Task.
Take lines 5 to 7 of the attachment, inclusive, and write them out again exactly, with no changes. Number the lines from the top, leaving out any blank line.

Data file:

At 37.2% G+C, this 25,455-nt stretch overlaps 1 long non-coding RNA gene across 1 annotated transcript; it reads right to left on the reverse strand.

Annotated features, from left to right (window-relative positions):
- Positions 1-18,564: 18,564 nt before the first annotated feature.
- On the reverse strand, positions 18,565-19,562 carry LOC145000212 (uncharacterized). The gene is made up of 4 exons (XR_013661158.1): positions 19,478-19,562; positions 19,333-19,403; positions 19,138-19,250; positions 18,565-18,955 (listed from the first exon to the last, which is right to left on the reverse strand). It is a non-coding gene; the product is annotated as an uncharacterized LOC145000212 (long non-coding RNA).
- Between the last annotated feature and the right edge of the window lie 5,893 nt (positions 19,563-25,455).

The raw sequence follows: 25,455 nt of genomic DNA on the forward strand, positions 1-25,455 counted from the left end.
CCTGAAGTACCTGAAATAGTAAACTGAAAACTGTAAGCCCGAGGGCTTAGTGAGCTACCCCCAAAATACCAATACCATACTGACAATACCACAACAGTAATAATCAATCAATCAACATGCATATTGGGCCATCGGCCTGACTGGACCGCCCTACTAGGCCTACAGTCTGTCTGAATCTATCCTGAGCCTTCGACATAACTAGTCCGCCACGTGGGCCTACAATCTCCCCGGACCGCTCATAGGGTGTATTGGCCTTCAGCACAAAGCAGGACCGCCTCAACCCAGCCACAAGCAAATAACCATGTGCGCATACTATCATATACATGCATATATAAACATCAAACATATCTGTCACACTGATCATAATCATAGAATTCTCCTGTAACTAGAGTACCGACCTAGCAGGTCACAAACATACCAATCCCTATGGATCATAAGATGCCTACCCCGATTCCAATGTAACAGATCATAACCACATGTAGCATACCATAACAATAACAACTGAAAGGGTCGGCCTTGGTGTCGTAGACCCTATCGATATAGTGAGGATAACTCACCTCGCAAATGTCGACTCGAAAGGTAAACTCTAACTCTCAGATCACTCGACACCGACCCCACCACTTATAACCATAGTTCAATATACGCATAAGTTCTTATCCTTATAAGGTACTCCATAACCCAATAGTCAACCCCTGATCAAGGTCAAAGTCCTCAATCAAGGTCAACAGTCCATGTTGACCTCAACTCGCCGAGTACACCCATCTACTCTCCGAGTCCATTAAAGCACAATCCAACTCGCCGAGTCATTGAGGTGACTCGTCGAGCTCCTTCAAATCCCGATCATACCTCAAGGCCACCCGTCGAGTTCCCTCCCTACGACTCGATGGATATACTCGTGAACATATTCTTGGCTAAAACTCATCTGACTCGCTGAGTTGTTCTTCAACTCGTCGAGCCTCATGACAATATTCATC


- Between the last annotated feature and the right edge of the window lie 5,893 nt (positions 19,563-25,455).

The raw sequence follows: 25,455 nt of genomic DNA on the forward strand, positions 1-25,455 counted from the left end.
CCTGAAGTACCTGAAATAGTAAACTGAAAACTGTAAGCCCGAGGGCTTAGTGAGCTACCCCCAAAATACCAATACCATACTGACAATACCACAACAGTAATAATCAATCAATCAACATGCATATTGGGCCATCGGCCTGACTGGACCGCCCTACTAGGCCTACAGTCTGTCTGAATCTATCCTGAGCCTTCGACATAACTAGTCCGCCACGTGGGCCTACAATCTCCCCGGACCGCTCATAGGGTGTATTGGCCTTCAGCACAAAGCAGGACCGCCTCAACCCAGCCACAAGCAAATAACCATGTGCGCATACTATCATATACATGCATATATAAACATCAAACATATCTGTCACACTGATCATAATCATAGAATTCTCCTGTAACTAGAGTACCGACCTAGCAGGTCACAAACATACCAATCCCTATGGATCATAAGATGCCTACCCCGATTCCAATGTAACAGATCATAACCACATGTAGCATACCATAACAATAACAACTGAAAGGGTCGGCCTTGGTGTCGTAGACCCTATCGATATAGTGAGGATAACTCACCTCGCAAATGTCGACTCGAAAGGTAAACTCTAACTCTCAGATCACTCGACACCGACCCCACCACTTATAACCATAGTTCAATATACGCATAAGTTCTTATCCTTATAAGGTACTCCATAACCCAATAGTCAACCCCTGATCAAGGTCAAAGTCCTCAATCAAGGTCAACAGTCCATGTTGACCTCAACTCGCCGAGTACACCCATCTACTCTCCGAGTCCATTAAAGCACAATCCAACTCGCCGAGTCATTGAGGTGACTCGTCGAGCTCCTTCAAATCCCGATCATACCTCAAGGCCACCCGTCGAGTTCCCTCCCTACGACTCGATGGATATACTCGTGAACATATTCTTGGCTAAAACTCATCTGACTCGCTGAGTTGTTCTTCAACTCGTCGAGCCTCATGACAATATTCATC